John Major will make one of his periodic sage interventions on Brexit today, in a lecture at the University of Glasgow. The former prime minister has chosen a rather existential theme, urging Parliament to “dig deep into its soul” and act to prevent a chaotic crash-out from the EU on March 29. "The decision Parliament takes next week can undermine or revive the reputation of representative politics and from that flows so much of our whole way of life," Major will say.
Politicians bogged down in Brexit minutiae and petty infighting should heed his words. Decisions made in upcoming weeks will not just define their careers but the future of this country too. History will ask whether they dragged the British people into a Brexit nightmare that they never wanted. The only way to be sure of the answer to that question is to put it back to the people.
Quote of the Day
“I believe we have a right to expect members of Parliament to vote for an outcome that best protects the future welfare and prosperity of our nation - without fear or favour and without deference to party allegiance.”
Former PM John Major demands MPs put the country first.
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61,000 fewer EU workers
Labour market statistics published by the ONS show the number of EU nationals working in the UK fell by 61,000 over the year. It’s sadly no surprise that the uncertainty caused by Brexit means tens of thousands of EU nationals have left the UK over the past year, and fewer want to come here to contribute to our society and our economy. Brexit vacancies are already damaging our NHS, our universities and industry. What’s more, the fact that EU citizens living here contribute more in taxes than they take out - £4.7 billion more net in 2016, according to the government’s own figures - means less money for public services. No one voted for a Brexodus of the EU workers who contribute greatly to our economy and to our public services.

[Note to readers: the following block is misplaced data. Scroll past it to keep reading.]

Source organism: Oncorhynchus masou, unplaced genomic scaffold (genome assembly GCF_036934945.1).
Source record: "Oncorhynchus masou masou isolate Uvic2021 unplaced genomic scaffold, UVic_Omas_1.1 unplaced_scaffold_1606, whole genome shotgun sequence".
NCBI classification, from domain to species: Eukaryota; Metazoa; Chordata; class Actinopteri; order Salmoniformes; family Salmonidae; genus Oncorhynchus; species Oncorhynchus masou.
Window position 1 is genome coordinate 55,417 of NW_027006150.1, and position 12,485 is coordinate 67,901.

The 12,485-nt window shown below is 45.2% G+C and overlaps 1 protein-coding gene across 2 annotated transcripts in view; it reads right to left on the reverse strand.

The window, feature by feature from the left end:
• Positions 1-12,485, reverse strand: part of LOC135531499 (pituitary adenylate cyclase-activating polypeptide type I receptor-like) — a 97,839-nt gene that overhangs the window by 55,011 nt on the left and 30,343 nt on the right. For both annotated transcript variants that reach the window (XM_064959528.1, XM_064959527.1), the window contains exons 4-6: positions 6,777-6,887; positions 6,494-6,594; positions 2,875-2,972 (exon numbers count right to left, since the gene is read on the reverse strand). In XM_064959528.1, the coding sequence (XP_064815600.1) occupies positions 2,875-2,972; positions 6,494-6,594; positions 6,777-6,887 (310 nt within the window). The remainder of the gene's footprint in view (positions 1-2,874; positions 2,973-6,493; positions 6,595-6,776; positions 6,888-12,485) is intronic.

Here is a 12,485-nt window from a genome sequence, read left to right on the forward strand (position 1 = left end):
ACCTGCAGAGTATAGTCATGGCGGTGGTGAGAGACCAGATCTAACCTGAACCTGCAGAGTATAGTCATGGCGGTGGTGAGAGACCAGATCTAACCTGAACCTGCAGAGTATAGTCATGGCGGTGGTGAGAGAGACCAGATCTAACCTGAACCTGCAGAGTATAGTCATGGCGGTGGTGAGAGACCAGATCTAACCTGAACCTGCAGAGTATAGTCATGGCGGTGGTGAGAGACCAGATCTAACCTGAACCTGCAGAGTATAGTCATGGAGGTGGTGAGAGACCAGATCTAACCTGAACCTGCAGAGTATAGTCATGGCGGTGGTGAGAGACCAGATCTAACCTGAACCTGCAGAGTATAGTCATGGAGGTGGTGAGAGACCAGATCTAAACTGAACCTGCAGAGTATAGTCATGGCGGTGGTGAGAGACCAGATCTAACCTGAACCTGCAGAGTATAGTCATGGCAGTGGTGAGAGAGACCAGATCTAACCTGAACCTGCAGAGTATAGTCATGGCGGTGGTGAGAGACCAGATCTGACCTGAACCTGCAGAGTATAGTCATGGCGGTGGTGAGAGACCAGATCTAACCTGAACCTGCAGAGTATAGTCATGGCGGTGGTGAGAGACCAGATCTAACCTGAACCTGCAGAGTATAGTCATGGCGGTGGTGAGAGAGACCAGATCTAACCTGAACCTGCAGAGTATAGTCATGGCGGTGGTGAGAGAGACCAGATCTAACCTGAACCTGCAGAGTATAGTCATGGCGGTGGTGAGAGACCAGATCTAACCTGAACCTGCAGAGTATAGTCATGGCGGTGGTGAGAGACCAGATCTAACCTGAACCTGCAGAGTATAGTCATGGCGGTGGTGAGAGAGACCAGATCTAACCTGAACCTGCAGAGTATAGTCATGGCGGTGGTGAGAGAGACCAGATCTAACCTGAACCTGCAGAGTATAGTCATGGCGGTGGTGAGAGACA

Tweet of the Day
Scientists for EU founder Mike Galsworthy explains why the European Medicines Agency and others are leaving the UK.
‘Unacceptable’ trade deal failure
Not all of the trade agreements the EU has with other countries are expected to be rolled over before Brexit, business secretary Greg Clark admitted yesterday, specifically mentioning those with Japan and South Korea. As a statement, it was a far cry from trade minister Liam Fox’s assertion that he would have all these existing deals ready at “one second past midnight” after Brexit day.
Clark also spoke about the ships which were already setting off from the UK for the Far East without knowing the terms of trade when they got there, or even whether they would be allowed to unload their cargo. “That is unacceptable to you and it’s unacceptable for me,” Clark told business leaders. Well, quite.
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May considering early vote (Telegraph)
Top Brexit comment
John Gapper: Brexit betrays Margaret Thatcher’s carmaking legacy (FT £)
Peter Mandelson: Avoiding a no-deal crash-out won’t stop Brexit wrecking our economy (Guardian)
Nick Kent: Price hikes or bust farmers? Another miserable Brexit choice (InFacts)
Today, Wednesday 20th February
|-||Theresa May visits Brussels|
|-||Commons: motions on statutory instruments relating to Brexit|
|12.00||Prime Minister's Questions|
|16.00||Ivan Rogers evidence to Lords EU committee|
Tomorrow, Thursday 21st February
|-||Jeremy Corbyn expected to visit Brussels for talks with Guy Verhofstadt|
|09.30||Public sector finances|
|09.30||Defra questions in Commons|